The ghosts of jubilation haunt the beautiful city of San Francisco. The constructs of entertainment are in a constant state of wax and wane, equilibrium of necessity and demand. Any amount of longevity is commendable; independent durability is nearly unfathomable. Independence hangs precariously on a fiber in the honey hued, fog laden town. It requires juggling a jumble of orbs: consistency, quality, determination, stress, et cetera. Speech Therapy has all the balls in the air, adding globes, setting them on fire, dazzling with ease. Since 2005 the comedy trust has provided enlighteningly fresh showcases in the nooks of the SOMA District. In the nooks of the Speech Therapy machinery is Kiko Briez, the mechanic, engineer and pilot of the comedy mecha.
Kiko Briez grew up in San Francisco on comedy and hip-hop. He promoted the latter in the mid-90s before working with comedy at the Anu Lounge. The focus change came from collaborating with comedian Chris Ayag, Briez’s brother-in-law. Ayag introduced Briez to Tony Sparks, the Godfather of San Francisco comedy. This meeting proved monumental; Sparks is widely considered the Bay Area’s ultimate host, ambassador, talent scout and gateway to the gatekeepers for the last fifteen years. The two quickly jelled into a cohesive unit that continues to characterize Speech Therapy.
Another crucial chemical in the Speech Therapy compound is the boon of Bay Area comedians. A laundry list of figureheads and luminaries are etched in Speech Therapy’s alumni edifice: Chris Garcia, Greg Edwards, Ali Wong, Jabari Davis, Moshe Kasher, Frankie Quiñones and Yayne Abeba just to name a few. Briez creates a haven for the indomitable, strident comedians that have gone on to curate their own big ass shows for the people and their associates.
Speech Therapy shows exude a rhythm; the evenings are high energy, bubbling with anticipation, short and sweet and to the point. It’s a party masquerading as a comedy show; beer swaying in pitchers, leaning lovers pressed closely in booths, bare-chest mermaids immortalized in mortal acrylics, chairs cleared as music gears a good time for good people. Briez orchestrates festive flows for “had to be there moments” like the roasts of Charlie Ballard and Chris Storin, The Comedy Olympics, two over capacity Joey Guila shows, the Bombshell all female showcases, and Tony Sparks’ birthday.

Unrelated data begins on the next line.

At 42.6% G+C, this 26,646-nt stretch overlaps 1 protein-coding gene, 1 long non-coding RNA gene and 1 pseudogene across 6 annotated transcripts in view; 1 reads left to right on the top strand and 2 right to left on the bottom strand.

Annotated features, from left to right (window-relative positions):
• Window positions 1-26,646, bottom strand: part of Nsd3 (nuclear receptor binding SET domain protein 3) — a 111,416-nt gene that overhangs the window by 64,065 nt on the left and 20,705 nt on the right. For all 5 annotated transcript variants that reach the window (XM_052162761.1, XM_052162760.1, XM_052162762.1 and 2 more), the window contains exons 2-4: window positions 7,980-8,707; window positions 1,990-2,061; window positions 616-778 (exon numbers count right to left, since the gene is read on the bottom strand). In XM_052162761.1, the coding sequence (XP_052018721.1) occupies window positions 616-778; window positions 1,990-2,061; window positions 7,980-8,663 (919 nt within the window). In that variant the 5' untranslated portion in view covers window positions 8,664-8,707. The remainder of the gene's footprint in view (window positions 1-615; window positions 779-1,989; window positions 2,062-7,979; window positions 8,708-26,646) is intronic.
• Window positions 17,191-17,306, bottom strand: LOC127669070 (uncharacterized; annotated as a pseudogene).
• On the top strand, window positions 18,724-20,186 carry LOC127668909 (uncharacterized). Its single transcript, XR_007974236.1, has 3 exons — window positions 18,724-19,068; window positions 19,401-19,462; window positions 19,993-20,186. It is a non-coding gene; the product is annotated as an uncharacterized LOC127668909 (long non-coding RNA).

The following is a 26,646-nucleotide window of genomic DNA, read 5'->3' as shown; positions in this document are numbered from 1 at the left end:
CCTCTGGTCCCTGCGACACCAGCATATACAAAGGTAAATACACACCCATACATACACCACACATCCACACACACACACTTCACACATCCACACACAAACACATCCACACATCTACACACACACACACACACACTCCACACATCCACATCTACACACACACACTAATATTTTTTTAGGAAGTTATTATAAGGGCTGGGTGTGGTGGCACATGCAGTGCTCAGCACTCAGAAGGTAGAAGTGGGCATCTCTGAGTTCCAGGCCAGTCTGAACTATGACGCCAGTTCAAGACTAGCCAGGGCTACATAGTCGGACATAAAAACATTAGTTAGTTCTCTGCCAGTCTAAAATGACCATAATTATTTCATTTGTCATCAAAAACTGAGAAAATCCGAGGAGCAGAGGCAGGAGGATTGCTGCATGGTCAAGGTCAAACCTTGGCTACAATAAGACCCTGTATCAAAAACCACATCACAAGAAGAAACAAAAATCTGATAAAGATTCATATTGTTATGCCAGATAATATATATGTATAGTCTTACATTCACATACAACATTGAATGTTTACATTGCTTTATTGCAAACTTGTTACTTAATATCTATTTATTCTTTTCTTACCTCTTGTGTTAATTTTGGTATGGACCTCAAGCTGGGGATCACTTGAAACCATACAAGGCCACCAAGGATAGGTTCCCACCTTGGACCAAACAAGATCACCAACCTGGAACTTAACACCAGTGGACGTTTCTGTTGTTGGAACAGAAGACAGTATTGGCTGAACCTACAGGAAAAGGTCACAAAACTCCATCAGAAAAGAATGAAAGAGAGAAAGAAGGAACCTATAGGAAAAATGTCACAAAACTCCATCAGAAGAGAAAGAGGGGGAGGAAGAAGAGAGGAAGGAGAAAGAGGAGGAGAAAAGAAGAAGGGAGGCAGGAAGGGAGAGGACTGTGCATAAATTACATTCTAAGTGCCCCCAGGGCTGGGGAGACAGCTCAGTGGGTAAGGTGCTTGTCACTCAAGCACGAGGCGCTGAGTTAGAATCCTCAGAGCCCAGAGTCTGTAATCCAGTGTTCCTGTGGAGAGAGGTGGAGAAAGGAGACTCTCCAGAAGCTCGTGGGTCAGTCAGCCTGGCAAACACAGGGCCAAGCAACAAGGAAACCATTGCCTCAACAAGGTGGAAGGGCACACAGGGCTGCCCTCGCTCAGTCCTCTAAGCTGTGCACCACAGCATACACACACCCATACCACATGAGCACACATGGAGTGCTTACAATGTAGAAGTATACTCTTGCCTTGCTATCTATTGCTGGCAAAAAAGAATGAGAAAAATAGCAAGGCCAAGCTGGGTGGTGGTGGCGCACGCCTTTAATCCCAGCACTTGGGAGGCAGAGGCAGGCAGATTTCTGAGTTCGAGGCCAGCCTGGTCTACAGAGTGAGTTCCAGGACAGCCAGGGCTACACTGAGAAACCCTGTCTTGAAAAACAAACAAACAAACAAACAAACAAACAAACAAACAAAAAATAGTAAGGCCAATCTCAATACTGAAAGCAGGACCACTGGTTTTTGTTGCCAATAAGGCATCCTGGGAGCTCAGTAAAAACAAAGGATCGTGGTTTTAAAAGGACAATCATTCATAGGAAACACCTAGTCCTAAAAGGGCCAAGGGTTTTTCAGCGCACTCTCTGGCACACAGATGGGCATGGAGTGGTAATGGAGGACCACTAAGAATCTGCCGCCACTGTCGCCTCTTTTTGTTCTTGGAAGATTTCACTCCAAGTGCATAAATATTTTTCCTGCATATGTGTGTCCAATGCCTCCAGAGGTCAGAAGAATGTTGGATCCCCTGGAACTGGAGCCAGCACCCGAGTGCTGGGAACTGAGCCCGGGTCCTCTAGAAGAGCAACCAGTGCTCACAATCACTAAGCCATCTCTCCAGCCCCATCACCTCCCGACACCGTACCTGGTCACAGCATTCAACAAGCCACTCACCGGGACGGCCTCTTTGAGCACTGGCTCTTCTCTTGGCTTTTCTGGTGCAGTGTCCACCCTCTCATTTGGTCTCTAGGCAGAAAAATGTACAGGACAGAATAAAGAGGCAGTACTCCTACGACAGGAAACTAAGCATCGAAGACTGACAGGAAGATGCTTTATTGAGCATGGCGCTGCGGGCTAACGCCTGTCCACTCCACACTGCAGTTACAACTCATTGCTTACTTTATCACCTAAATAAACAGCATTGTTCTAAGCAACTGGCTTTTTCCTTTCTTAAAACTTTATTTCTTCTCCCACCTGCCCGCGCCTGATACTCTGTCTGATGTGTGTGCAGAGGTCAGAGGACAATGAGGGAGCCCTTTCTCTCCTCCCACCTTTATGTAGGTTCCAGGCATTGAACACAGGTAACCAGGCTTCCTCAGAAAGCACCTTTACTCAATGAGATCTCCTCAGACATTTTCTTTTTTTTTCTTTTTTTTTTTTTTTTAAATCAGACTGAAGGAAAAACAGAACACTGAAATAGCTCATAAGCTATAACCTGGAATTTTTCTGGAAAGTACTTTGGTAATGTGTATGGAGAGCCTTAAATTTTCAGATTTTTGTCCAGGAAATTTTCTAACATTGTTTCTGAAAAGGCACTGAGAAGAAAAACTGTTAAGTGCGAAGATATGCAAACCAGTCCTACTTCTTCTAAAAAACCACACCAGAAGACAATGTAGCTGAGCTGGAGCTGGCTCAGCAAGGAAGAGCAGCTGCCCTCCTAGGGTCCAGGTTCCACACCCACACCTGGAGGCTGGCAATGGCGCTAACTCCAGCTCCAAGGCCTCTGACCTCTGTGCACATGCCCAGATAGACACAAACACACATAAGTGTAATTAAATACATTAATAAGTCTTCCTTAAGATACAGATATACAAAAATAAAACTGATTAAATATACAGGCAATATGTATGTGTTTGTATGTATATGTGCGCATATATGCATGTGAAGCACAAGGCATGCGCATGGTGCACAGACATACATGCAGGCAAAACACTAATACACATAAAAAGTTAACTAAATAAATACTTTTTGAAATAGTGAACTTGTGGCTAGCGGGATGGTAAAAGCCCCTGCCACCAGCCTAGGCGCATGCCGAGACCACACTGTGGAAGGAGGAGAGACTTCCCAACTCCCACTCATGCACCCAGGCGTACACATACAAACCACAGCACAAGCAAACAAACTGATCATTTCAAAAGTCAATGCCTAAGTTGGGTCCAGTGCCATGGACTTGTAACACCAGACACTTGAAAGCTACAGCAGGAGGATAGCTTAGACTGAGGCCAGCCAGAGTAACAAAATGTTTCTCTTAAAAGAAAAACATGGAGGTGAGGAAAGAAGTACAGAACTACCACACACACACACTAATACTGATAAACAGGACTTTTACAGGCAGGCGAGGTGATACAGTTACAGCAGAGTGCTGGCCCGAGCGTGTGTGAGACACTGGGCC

Growing pains are inescapable with any endeavor. The original venue for Speech Therapy, the Anu Lounge on Tuesday nights, proved too difficult to maintain. Within a year the brand bifurcated to include Il Pirata in the Mission; Anu unfortunately collapsed while Il Pirata flourished into Speech Therapy’s homestead. Perched in the pirate’s nest, Briez expanded to Saturday monthly showcases at 7 Mile House, a show defined by its condensed, steaming yet appreciative crowd.
Kiko also services the comedy community artistically. In addition to being a photojournalist, Briez is a self-taught graphic designer. Breiz’s personal touch is felt on all promotional material for Speech Therapy and Jabari Davis and Associates; the result is a glittering trove of funny history, stylistic echoes of the City by the Bay.
Briez understand that the business is not a sprint and has set all his endeavours on a nice pace. In the future Speech Therapy could run weekly showcases and possibly tour but not at the expense of Briez’s greatest accomplishment and priority: his son. Kiko takes great joy in being a father. With everything accomplished, every commitment maintained and the ability to put it all in perspective, it’s no wonder that Kiko Briez is so cool.